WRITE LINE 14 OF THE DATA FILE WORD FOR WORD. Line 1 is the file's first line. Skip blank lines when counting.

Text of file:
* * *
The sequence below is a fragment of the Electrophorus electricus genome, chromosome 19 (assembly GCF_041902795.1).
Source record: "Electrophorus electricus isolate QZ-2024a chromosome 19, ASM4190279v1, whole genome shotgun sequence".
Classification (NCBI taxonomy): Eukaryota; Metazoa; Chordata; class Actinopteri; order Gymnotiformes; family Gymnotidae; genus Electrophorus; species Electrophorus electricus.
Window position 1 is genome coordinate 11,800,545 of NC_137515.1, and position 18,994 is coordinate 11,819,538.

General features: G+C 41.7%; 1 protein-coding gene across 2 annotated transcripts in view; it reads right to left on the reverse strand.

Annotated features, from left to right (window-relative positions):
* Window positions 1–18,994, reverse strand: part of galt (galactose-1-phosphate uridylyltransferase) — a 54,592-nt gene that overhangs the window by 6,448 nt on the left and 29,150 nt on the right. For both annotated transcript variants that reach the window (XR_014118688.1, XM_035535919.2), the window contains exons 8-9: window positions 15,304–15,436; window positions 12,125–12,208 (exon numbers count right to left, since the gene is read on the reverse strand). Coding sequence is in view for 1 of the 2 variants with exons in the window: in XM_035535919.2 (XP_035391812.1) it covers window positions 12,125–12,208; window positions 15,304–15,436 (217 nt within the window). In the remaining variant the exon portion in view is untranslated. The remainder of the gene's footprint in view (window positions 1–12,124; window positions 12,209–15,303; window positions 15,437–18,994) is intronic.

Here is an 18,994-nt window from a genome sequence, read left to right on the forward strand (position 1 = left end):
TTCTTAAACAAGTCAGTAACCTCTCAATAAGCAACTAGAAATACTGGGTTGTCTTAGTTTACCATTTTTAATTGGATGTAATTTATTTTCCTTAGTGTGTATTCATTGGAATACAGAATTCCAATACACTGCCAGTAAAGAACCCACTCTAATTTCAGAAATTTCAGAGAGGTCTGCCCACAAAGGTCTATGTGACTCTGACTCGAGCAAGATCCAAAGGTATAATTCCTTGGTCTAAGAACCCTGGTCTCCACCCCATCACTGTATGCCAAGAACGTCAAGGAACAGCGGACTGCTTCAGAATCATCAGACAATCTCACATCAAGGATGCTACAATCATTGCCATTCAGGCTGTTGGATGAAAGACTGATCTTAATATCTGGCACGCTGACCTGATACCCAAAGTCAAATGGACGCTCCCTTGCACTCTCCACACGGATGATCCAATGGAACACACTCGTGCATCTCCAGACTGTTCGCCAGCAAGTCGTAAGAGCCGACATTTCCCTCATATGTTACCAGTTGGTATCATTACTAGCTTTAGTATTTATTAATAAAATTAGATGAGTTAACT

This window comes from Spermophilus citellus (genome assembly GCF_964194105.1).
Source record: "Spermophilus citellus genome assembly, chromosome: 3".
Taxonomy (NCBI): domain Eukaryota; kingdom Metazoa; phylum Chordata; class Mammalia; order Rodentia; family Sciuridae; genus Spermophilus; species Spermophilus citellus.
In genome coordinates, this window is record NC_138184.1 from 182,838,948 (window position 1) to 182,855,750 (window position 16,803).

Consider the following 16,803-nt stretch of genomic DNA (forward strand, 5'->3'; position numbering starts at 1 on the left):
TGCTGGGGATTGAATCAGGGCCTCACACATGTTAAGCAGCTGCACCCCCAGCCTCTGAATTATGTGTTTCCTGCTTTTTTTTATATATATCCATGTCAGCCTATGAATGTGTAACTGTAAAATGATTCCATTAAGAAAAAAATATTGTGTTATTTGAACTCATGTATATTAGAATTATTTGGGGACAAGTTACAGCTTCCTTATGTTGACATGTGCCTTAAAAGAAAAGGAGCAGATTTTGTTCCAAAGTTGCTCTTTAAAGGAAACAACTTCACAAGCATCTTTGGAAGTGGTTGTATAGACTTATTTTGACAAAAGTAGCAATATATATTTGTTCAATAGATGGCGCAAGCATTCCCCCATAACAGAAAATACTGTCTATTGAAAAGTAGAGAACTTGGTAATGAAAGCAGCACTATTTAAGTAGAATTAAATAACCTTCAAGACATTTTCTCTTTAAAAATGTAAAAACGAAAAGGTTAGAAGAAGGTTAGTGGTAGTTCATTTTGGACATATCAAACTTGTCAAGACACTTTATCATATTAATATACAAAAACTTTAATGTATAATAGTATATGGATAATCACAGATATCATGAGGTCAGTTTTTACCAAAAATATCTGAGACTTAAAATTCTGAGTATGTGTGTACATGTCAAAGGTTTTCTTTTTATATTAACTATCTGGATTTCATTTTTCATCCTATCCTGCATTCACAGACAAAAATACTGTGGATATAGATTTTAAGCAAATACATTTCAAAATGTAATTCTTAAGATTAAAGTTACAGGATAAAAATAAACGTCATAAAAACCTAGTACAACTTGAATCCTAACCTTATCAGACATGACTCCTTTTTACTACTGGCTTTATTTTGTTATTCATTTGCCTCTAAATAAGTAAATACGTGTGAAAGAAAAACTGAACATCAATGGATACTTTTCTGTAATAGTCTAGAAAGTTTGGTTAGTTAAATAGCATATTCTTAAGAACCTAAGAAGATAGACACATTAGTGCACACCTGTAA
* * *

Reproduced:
Consider the following 16,803-nt stretch of genomic DNA (forward strand, 5'->3'; position numbering starts at 1 on the left):